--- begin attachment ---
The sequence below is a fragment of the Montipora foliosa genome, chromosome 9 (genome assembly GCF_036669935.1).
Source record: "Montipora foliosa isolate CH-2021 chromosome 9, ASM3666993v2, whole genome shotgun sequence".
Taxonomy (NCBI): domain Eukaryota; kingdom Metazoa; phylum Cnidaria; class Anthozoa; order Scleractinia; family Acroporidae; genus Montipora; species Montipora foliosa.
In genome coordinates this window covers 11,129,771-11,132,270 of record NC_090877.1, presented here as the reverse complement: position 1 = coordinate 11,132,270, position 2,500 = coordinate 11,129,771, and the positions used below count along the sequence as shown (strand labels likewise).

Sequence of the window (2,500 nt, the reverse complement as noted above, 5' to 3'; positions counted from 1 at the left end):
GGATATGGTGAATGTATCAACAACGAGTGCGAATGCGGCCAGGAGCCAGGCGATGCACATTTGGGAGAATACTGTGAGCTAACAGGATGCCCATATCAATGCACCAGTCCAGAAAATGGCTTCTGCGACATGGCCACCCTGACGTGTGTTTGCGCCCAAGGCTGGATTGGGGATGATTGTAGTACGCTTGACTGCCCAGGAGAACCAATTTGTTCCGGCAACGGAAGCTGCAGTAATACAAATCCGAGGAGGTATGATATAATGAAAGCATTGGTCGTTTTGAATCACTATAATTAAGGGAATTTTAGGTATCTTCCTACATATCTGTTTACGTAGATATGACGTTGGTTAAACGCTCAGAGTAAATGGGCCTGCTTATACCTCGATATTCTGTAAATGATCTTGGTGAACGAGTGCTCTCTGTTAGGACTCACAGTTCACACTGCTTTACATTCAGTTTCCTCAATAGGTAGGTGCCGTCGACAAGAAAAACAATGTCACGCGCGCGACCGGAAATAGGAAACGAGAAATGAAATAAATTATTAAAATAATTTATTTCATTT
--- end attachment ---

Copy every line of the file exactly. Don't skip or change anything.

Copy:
The sequence below is a fragment of the Montipora foliosa genome, chromosome 9 (genome assembly GCF_036669935.1).
Source record: "Montipora foliosa isolate CH-2021 chromosome 9, ASM3666993v2, whole genome shotgun sequence".
Taxonomy (NCBI): domain Eukaryota; kingdom Metazoa; phylum Cnidaria; class Anthozoa; order Scleractinia; family Acroporidae; genus Montipora; species Montipora foliosa.
In genome coordinates this window covers 11,129,771-11,132,270 of record NC_090877.1, presented here as the reverse complement: position 1 = coordinate 11,132,270, position 2,500 = coordinate 11,129,771, and the positions used below count along the sequence as shown (strand labels likewise).

Sequence of the window (2,500 nt, the reverse complement as noted above, 5' to 3'; positions counted from 1 at the left end):
GGATATGGTGAATGTATCAACAACGAGTGCGAATGCGGCCAGGAGCCAGGCGATGCACATTTGGGAGAATACTGTGAGCTAACAGGATGCCCATATCAATGCACCAGTCCAGAAAATGGCTTCTGCGACATGGCCACCCTGACGTGTGTTTGCGCCCAAGGCTGGATTGGGGATGATTGTAGTACGCTTGACTGCCCAGGAGAACCAATTTGTTCCGGCAACGGAAGCTGCAGTAATACAAATCCGAGGAGGTATGATATAATGAAAGCATTGGTCGTTTTGAATCACTATAATTAAGGGAATTTTAGGTATCTTCCTACATATCTGTTTACGTAGATATGACGTTGGTTAAACGCTCAGAGTAAATGGGCCTGCTTATACCTCGATATTCTGTAAATGATCTTGGTGAACGAGTGCTCTCTGTTAGGACTCACAGTTCACACTGCTTTACATTCAGTTTCCTCAATAGGTAGGTGCCGTCGACAAGAAAAACAATGTCACGCGCGCGACCGGAAATAGGAAACGAGAAATGAAATAAATTATTAAAATAATTTATTTCATTT